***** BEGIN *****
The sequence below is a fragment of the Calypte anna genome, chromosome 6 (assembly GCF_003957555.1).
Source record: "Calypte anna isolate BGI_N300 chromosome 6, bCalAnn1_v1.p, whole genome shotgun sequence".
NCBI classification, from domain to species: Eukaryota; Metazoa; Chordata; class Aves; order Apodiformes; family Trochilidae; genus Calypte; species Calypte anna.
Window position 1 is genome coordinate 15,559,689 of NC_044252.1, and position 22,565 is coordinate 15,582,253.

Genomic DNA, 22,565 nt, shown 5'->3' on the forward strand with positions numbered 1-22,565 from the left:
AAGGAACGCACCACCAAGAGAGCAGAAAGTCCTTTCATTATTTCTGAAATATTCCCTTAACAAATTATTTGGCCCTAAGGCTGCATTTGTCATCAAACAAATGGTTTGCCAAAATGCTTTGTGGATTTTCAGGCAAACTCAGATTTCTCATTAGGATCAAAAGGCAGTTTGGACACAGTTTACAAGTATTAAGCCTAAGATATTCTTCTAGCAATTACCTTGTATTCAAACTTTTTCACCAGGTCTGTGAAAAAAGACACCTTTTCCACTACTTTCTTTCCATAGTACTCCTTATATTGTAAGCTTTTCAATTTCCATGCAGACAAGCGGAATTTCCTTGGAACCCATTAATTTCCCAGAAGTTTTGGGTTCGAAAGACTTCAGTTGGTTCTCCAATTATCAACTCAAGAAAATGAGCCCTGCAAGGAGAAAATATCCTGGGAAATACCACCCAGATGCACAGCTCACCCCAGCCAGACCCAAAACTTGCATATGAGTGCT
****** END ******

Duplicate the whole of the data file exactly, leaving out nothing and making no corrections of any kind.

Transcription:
The sequence below is a fragment of the Calypte anna genome, chromosome 6 (assembly GCF_003957555.1).
Source record: "Calypte anna isolate BGI_N300 chromosome 6, bCalAnn1_v1.p, whole genome shotgun sequence".
NCBI classification, from domain to species: Eukaryota; Metazoa; Chordata; class Aves; order Apodiformes; family Trochilidae; genus Calypte; species Calypte anna.
Window position 1 is genome coordinate 15,559,689 of NC_044252.1, and position 22,565 is coordinate 15,582,253.

Genomic DNA, 22,565 nt, shown 5'->3' on the forward strand with positions numbered 1-22,565 from the left:
AAGGAACGCACCACCAAGAGAGCAGAAAGTCCTTTCATTATTTCTGAAATATTCCCTTAACAAATTATTTGGCCCTAAGGCTGCATTTGTCATCAAACAAATGGTTTGCCAAAATGCTTTGTGGATTTTCAGGCAAACTCAGATTTCTCATTAGGATCAAAAGGCAGTTTGGACACAGTTTACAAGTATTAAGCCTAAGATATTCTTCTAGCAATTACCTTGTATTCAAACTTTTTCACCAGGTCTGTGAAAAAAGACACCTTTTCCACTACTTTCTTTCCATAGTACTCCTTATATTGTAAGCTTTTCAATTTCCATGCAGACAAGCGGAATTTCCTTGGAACCCATTAATTTCCCAGAAGTTTTGGGTTCGAAAGACTTCAGTTGGTTCTCCAATTATCAACTCAAGAAAATGAGCCCTGCAAGGAGAAAATATCCTGGGAAATACCACCCAGATGCACAGCTCACCCCAGCCAGACCCAAAACTTGCATATGAGTGCT